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Connecting Before Correcting Big Feelings

Connection Before Correction

Picture this: It’s been a long hard day, but you’re finally home. You walk in the door and drop your bag in the middle of the floor, kick off your shoes, and head to the kitchen to find some food. As you’re walking, you hear your partner say in a stern voice: “Stop right there. Pick up your bag and put your shoes away before you do anything else. You know better.”  

How would you feel? It’s probably safe to say that at best, your partner’s demands wouldn’t make you feel any better. Or worse—well, let’s just say things might escalate. 

The same goes for kids! When they’re in the middle of big feelings and are met with “Stop!” or "don’t,” they will probably have the same response. Instead of jumping in right away and “correcting” their behaviors, try “connecting” with them first.  

How to encourage good behavior by connecting with children 

A simple way to encourage positive behaviors or responses is by naming an emotion and helping your child identify a coping strategy. For example, if your 4-year-old throws his blocks across the room after his sister knocks his tower down, try not to shout a demand. Instead of saying, “Calm down! Don’t throw blocks!” try acknowledging their emotion and asking them to evaluate the situation. “You look mad. What do you need?” Offer potential solutions, like getting a drink of water, a hug, or visiting his calming space.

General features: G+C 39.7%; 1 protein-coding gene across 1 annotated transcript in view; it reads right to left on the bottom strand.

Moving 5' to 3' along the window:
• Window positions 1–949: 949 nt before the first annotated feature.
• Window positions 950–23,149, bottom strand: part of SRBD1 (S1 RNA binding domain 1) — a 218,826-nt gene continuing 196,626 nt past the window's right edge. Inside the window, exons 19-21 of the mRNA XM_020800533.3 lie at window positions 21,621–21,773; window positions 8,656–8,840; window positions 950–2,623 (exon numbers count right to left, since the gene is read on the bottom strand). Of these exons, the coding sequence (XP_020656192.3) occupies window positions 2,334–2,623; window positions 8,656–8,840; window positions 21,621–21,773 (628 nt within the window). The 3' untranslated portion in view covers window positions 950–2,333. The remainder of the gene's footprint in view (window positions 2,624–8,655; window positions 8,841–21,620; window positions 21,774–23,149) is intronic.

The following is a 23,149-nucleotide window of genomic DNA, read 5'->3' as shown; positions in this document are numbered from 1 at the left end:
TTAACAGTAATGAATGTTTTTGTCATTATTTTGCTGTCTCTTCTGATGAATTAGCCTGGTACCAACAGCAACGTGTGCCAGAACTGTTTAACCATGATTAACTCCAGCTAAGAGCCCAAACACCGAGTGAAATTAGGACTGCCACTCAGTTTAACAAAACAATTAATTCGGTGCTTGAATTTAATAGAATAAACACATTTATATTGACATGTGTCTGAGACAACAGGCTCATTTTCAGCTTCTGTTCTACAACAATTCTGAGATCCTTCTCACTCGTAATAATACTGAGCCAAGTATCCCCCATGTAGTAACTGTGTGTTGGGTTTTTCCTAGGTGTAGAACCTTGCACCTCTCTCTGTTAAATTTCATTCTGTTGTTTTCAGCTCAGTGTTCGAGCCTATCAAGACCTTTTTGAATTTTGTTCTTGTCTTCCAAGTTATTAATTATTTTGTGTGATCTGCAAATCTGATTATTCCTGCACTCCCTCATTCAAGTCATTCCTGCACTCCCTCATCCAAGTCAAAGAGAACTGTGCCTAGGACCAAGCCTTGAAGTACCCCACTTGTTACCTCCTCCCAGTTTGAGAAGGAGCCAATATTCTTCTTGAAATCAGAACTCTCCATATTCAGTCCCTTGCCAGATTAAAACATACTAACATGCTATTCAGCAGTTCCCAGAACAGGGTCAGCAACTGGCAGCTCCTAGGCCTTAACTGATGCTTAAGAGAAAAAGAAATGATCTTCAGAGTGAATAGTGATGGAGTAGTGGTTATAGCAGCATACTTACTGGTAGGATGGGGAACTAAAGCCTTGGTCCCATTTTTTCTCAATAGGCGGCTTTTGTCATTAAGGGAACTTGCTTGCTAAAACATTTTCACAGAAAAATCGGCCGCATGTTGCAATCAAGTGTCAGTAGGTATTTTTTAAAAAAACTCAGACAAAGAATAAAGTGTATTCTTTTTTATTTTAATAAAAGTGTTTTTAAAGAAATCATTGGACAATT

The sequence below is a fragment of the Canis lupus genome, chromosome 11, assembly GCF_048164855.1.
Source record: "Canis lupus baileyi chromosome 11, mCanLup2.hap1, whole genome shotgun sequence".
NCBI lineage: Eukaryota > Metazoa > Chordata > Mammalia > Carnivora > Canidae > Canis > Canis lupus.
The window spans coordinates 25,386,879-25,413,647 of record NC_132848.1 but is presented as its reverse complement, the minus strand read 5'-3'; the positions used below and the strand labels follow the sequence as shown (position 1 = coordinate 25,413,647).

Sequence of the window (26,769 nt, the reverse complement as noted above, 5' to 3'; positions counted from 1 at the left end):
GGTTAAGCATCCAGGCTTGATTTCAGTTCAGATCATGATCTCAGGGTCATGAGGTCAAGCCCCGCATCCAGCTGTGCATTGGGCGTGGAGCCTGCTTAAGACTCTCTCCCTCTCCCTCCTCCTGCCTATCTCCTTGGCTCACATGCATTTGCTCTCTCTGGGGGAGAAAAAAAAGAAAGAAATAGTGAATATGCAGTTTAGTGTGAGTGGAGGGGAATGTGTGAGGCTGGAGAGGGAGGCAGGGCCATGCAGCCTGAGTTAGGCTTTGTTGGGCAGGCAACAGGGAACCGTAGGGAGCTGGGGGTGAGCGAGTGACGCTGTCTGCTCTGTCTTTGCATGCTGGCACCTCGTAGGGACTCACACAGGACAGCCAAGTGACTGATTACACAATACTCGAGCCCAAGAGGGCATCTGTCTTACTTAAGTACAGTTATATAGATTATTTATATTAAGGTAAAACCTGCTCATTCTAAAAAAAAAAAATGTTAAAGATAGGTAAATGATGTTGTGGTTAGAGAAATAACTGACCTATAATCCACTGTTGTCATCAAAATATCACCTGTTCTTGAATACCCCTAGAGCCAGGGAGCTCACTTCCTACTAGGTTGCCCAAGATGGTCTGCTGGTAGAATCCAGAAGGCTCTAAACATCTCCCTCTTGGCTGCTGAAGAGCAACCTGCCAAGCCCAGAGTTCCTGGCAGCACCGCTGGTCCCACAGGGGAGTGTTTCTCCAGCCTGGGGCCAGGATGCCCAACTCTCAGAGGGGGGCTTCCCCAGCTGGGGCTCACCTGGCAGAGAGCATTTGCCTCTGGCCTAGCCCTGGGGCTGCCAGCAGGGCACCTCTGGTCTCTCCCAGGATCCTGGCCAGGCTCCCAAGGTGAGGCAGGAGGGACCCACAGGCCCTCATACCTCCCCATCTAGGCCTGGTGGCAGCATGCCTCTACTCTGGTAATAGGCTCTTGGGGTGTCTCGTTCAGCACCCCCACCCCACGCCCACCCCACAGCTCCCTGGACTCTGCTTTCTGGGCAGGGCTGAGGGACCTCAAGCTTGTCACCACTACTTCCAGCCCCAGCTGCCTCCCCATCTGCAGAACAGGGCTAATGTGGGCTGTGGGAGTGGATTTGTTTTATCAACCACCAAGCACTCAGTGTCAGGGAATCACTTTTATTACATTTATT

Once your child has moved through their emotion, you can then revisit the moment and provide any needed correction by reminding them of safer, healthier ways to express their emotions. Think about how much more receptive you would feel to your partner’s feedback about your shoes and bag if they lead with “Looks like today was a tough one. Should we get you a drink and talk about it?”  

By connecting with your child before correcting them, you’re: 
  • Putting yourself in the position to be their ally, someone who can help them navigate their emotions, rather than combatting them. 
  • Helping your child learn to name their emotions, which goes a long way in ultimately helping them to regulate their own feelings. 
  • Priming your child to be more receptive when you provide “correction,” by teaching them safer ways to regulate and express their emotions.  
  • Helping your child to identify and empathize with emotions in others so they can build stronger relationships and help those around them. 
Emotions can be overwhelming for all of us. By connecting with your child before correcting them, you’ll help them develop the skills they’ll need to feel confident in their ability to manage big feelings.  
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